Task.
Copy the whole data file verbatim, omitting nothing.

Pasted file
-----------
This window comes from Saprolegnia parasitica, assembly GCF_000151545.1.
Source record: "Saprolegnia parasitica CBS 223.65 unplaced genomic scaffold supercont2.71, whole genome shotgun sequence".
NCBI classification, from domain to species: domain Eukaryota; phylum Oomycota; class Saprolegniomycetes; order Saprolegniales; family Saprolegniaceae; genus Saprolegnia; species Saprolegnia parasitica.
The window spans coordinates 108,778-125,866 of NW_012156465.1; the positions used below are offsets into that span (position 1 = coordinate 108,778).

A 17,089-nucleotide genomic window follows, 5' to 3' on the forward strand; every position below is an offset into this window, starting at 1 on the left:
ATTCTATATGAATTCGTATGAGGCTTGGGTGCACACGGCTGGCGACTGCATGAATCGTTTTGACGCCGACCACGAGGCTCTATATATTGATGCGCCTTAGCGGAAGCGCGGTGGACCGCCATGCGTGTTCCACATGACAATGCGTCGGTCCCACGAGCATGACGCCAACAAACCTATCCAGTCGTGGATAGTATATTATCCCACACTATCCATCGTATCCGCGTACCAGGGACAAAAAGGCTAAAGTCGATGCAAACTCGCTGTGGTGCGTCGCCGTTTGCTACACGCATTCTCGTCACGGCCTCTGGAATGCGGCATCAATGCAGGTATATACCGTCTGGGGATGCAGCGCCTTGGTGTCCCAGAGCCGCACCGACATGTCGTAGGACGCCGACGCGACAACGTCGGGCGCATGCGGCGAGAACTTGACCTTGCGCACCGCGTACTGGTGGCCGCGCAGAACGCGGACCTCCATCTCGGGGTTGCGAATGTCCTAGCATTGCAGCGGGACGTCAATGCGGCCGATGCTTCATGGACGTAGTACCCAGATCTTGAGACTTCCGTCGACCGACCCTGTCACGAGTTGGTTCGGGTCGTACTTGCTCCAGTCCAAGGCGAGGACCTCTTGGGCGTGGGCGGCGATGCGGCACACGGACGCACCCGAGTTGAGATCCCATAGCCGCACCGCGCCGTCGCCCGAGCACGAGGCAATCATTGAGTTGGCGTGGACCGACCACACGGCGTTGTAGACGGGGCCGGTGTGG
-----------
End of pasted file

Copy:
This window comes from Saprolegnia parasitica, assembly GCF_000151545.1.
Source record: "Saprolegnia parasitica CBS 223.65 unplaced genomic scaffold supercont2.71, whole genome shotgun sequence".
NCBI classification, from domain to species: domain Eukaryota; phylum Oomycota; class Saprolegniomycetes; order Saprolegniales; family Saprolegniaceae; genus Saprolegnia; species Saprolegnia parasitica.
The window spans coordinates 108,778-125,866 of NW_012156465.1; the positions used below are offsets into that span (position 1 = coordinate 108,778).

A 17,089-nucleotide genomic window follows, 5' to 3' on the forward strand; every position below is an offset into this window, starting at 1 on the left:
ATTCTATATGAATTCGTATGAGGCTTGGGTGCACACGGCTGGCGACTGCATGAATCGTTTTGACGCCGACCACGAGGCTCTATATATTGATGCGCCTTAGCGGAAGCGCGGTGGACCGCCATGCGTGTTCCACATGACAATGCGTCGGTCCCACGAGCATGACGCCAACAAACCTATCCAGTCGTGGATAGTATATTATCCCACACTATCCATCGTATCCGCGTACCAGGGACAAAAAGGCTAAAGTCGATGCAAACTCGCTGTGGTGCGTCGCCGTTTGCTACACGCATTCTCGTCACGGCCTCTGGAATGCGGCATCAATGCAGGTATATACCGTCTGGGGATGCAGCGCCTTGGTGTCCCAGAGCCGCACCGACATGTCGTAGGACGCCGACGCGACAACGTCGGGCGCATGCGGCGAGAACTTGACCTTGCGCACCGCGTACTGGTGGCCGCGCAGAACGCGGACCTCCATCTCGGGGTTGCGAATGTCCTAGCATTGCAGCGGGACGTCAATGCGGCCGATGCTTCATGGACGTAGTACCCAGATCTTGAGACTTCCGTCGACCGACCCTGTCACGAGTTGGTTCGGGTCGTACTTGCTCCAGTCCAAGGCGAGGACCTCTTGGGCGTGGGCGGCGATGCGGCACACGGACGCACCCGAGTTGAGATCCCATAGCCGCACCGCGCCGTCGCCCGAGCACGAGGCAATCATTGAGTTGGCGTGGACCGACCACACGGCGTTGTAGACGGGGCCGGTGTGG